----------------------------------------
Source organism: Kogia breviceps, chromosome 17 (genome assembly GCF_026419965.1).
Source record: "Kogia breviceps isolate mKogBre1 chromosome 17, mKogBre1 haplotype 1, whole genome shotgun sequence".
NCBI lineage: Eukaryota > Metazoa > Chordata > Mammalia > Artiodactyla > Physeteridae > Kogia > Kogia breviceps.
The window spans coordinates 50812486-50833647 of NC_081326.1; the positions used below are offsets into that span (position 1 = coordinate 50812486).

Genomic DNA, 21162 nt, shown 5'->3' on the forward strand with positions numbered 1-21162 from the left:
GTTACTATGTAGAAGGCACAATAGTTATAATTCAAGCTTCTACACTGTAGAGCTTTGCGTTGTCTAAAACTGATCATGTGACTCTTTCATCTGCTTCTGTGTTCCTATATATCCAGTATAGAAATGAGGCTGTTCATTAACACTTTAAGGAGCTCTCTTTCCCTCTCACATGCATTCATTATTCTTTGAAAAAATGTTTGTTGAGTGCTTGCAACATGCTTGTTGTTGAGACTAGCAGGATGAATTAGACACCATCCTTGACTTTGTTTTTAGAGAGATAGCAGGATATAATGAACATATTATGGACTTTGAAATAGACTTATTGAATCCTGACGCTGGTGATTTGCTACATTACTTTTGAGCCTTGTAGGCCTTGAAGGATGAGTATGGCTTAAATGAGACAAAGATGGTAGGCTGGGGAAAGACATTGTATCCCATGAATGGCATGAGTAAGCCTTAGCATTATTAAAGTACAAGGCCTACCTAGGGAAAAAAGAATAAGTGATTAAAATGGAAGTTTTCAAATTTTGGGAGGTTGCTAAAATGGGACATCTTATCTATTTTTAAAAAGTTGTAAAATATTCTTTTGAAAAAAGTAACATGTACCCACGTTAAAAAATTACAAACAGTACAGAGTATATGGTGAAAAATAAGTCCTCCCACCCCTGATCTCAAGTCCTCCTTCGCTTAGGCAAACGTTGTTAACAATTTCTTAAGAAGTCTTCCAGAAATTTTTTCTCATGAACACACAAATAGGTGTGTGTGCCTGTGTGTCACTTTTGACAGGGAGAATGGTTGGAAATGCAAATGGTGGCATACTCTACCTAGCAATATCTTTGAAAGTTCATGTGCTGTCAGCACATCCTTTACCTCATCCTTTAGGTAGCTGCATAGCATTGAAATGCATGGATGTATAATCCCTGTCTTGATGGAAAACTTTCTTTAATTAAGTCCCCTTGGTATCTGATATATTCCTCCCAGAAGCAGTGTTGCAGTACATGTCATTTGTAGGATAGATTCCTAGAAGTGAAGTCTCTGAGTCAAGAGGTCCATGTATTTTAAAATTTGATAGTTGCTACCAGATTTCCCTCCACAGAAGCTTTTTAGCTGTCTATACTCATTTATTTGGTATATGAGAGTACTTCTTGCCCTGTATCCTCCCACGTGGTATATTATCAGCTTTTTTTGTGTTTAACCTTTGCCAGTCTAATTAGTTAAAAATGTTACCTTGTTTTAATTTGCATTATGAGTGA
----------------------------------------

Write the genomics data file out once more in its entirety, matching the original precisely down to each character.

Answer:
Source organism: Kogia breviceps, chromosome 17 (genome assembly GCF_026419965.1).
Source record: "Kogia breviceps isolate mKogBre1 chromosome 17, mKogBre1 haplotype 1, whole genome shotgun sequence".
NCBI lineage: Eukaryota > Metazoa > Chordata > Mammalia > Artiodactyla > Physeteridae > Kogia > Kogia breviceps.
The window spans coordinates 50812486-50833647 of NC_081326.1; the positions used below are offsets into that span (position 1 = coordinate 50812486).

Genomic DNA, 21162 nt, shown 5'->3' on the forward strand with positions numbered 1-21162 from the left:
GTTACTATGTAGAAGGCACAATAGTTATAATTCAAGCTTCTACACTGTAGAGCTTTGCGTTGTCTAAAACTGATCATGTGACTCTTTCATCTGCTTCTGTGTTCCTATATATCCAGTATAGAAATGAGGCTGTTCATTAACACTTTAAGGAGCTCTCTTTCCCTCTCACATGCATTCATTATTCTTTGAAAAAATGTTTGTTGAGTGCTTGCAACATGCTTGTTGTTGAGACTAGCAGGATGAATTAGACACCATCCTTGACTTTGTTTTTAGAGAGATAGCAGGATATAATGAACATATTATGGACTTTGAAATAGACTTATTGAATCCTGACGCTGGTGATTTGCTACATTACTTTTGAGCCTTGTAGGCCTTGAAGGATGAGTATGGCTTAAATGAGACAAAGATGGTAGGCTGGGGAAAGACATTGTATCCCATGAATGGCATGAGTAAGCCTTAGCATTATTAAAGTACAAGGCCTACCTAGGGAAAAAAGAATAAGTGATTAAAATGGAAGTTTTCAAATTTTGGGAGGTTGCTAAAATGGGACATCTTATCTATTTTTAAAAAGTTGTAAAATATTCTTTTGAAAAAAGTAACATGTACCCACGTTAAAAAATTACAAACAGTACAGAGTATATGGTGAAAAATAAGTCCTCCCACCCCTGATCTCAAGTCCTCCTTCGCTTAGGCAAACGTTGTTAACAATTTCTTAAGAAGTCTTCCAGAAATTTTTTCTCATGAACACACAAATAGGTGTGTGTGCCTGTGTGTCACTTTTGACAGGGAGAATGGTTGGAAATGCAAATGGTGGCATACTCTACCTAGCAATATCTTTGAAAGTTCATGTGCTGTCAGCACATCCTTTACCTCATCCTTTAGGTAGCTGCATAGCATTGAAATGCATGGATGTATAATCCCTGTCTTGATGGAAAACTTTCTTTAATTAAGTCCCCTTGGTATCTGATATATTCCTCCCAGAAGCAGTGTTGCAGTACATGTCATTTGTAGGATAGATTCCTAGAAGTGAAGTCTCTGAGTCAAGAGGTCCATGTATTTTAAAATTTGATAGTTGCTACCAGATTTCCCTCCACAGAAGCTTTTTAGCTGTCTATACTCATTTATTTGGTATATGAGAGTACTTCTTGCCCTGTATCCTCCCACGTGGTATATTATCAGCTTTTTTTGTGTTTAACCTTTGCCAGTCTAATTAGTTAAAAATGTTACCTTGTTTTAATTTGCATTATGAGTGA